Two first-time novelists were among six finalists for the prestigious Man Booker prize for fiction.
Indian novelist Aravind Adiga was nominated on Tuesday for his debut, The White Tiger, which tells the story of a man's dreams of escaping poor village life for success in the big city. Australia's Steve Toltz, another first-time novelist, writes about a father-son relationship in A Fraction of the Whole.
Ireland's Sebastian Barry, a finalist with The Secret Scripture, was previously nominated in 2005 for A Long Long Way.
The other three authors in the running are Indian writer Amitav Ghosh for Sea of Poppies, English author Linda Grant for The Clothes on Their Backs and England's Philip Hensher for The Northern Clemency.
The list lacks the star power of previous Booker finalists. Among those passed over this year was Salman Rushdie, who was on the prize's 13-book long-list for the Enchantress of Florence. In July, Rushdie was named the greatest-ever winner of the literary prize for Midnight's Children, which took the Booker 1981.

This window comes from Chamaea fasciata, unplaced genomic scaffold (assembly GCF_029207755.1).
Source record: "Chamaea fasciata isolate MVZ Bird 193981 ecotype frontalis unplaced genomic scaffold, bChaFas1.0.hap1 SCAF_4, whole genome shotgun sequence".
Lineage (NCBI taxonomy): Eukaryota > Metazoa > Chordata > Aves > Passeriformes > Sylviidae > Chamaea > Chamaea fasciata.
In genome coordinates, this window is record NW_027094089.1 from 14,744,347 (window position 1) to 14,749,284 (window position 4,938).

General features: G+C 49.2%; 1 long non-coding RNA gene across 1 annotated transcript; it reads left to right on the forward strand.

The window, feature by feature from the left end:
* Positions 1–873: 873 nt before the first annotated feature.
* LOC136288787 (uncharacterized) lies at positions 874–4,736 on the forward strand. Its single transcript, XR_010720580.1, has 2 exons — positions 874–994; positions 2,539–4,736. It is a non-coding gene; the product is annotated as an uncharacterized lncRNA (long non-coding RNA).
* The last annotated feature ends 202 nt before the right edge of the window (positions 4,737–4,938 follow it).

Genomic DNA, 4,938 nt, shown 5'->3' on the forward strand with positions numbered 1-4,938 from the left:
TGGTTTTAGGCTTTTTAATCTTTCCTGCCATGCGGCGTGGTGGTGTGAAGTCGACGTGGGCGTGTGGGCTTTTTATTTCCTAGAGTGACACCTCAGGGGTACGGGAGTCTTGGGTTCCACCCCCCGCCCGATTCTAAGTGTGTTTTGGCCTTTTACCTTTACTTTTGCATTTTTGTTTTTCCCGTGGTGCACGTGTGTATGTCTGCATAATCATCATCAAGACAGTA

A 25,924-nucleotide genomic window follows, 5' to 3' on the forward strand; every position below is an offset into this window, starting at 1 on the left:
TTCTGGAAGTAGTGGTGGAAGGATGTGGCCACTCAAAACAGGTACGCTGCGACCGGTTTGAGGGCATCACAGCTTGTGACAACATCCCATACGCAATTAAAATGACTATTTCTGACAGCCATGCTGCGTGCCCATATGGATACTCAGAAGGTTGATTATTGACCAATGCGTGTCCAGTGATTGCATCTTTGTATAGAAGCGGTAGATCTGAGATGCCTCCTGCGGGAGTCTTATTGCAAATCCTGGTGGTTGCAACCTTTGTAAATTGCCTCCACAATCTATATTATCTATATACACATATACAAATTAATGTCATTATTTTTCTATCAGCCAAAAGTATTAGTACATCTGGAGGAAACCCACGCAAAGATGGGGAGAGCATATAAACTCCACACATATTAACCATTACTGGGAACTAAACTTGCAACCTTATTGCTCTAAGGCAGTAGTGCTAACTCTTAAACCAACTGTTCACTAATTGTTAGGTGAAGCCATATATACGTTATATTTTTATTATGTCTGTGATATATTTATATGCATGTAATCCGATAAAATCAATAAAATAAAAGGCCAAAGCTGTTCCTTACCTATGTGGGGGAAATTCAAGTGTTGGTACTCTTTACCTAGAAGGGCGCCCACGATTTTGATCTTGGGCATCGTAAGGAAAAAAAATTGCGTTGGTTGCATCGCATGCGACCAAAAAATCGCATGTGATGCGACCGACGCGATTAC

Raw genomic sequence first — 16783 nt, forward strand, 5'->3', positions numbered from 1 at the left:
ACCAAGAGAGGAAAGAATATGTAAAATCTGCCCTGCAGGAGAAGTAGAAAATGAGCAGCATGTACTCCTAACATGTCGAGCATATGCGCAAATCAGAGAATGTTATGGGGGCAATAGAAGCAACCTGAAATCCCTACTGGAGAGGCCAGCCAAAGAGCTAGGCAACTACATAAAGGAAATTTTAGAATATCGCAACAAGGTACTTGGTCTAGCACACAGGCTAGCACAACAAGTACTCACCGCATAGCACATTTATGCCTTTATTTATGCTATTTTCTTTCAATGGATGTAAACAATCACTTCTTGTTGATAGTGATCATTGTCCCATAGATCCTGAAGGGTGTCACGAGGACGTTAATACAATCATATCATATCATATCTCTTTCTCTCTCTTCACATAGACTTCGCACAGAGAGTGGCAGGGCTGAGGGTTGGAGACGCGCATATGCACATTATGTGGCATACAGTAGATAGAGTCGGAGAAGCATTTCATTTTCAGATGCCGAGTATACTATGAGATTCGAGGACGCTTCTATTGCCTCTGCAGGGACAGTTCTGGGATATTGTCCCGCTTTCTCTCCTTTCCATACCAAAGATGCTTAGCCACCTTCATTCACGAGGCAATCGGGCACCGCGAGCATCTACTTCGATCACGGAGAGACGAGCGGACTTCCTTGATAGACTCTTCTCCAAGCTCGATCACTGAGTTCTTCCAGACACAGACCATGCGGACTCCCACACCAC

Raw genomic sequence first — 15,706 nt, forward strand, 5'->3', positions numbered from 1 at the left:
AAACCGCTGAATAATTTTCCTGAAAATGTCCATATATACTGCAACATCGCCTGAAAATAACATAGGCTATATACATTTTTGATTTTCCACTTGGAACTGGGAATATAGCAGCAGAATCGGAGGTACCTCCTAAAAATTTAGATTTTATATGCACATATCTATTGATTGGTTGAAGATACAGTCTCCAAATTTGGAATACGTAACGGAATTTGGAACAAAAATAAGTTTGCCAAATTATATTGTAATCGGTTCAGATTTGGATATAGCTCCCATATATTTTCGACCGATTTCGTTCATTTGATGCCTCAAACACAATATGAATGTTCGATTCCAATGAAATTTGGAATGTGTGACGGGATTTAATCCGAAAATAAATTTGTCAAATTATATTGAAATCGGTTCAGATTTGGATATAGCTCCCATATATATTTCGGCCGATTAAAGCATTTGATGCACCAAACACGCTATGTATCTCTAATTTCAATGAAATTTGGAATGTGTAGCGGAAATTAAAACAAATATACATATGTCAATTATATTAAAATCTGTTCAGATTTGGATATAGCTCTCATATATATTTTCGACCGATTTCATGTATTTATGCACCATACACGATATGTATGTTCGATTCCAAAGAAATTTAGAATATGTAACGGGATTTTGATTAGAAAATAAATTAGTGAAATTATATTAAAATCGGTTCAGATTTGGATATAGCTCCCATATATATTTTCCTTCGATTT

Michael Portillo, who chairs the judging panel, said all six books were "intensely readable."
"These books are in every case both ambitious and approachable," he said.
The winner, who receives $88,700 and a likely boost in sales, will be announced October 14. Eligible novels must be written in English by writers from Britain, Ireland or the Commonwealth of former British colonies.
The award was founded in 1969 and was long known as the Booker Prize. It was renamed when the financial services conglomerate Man Group PLC began sponsoring it five years ago.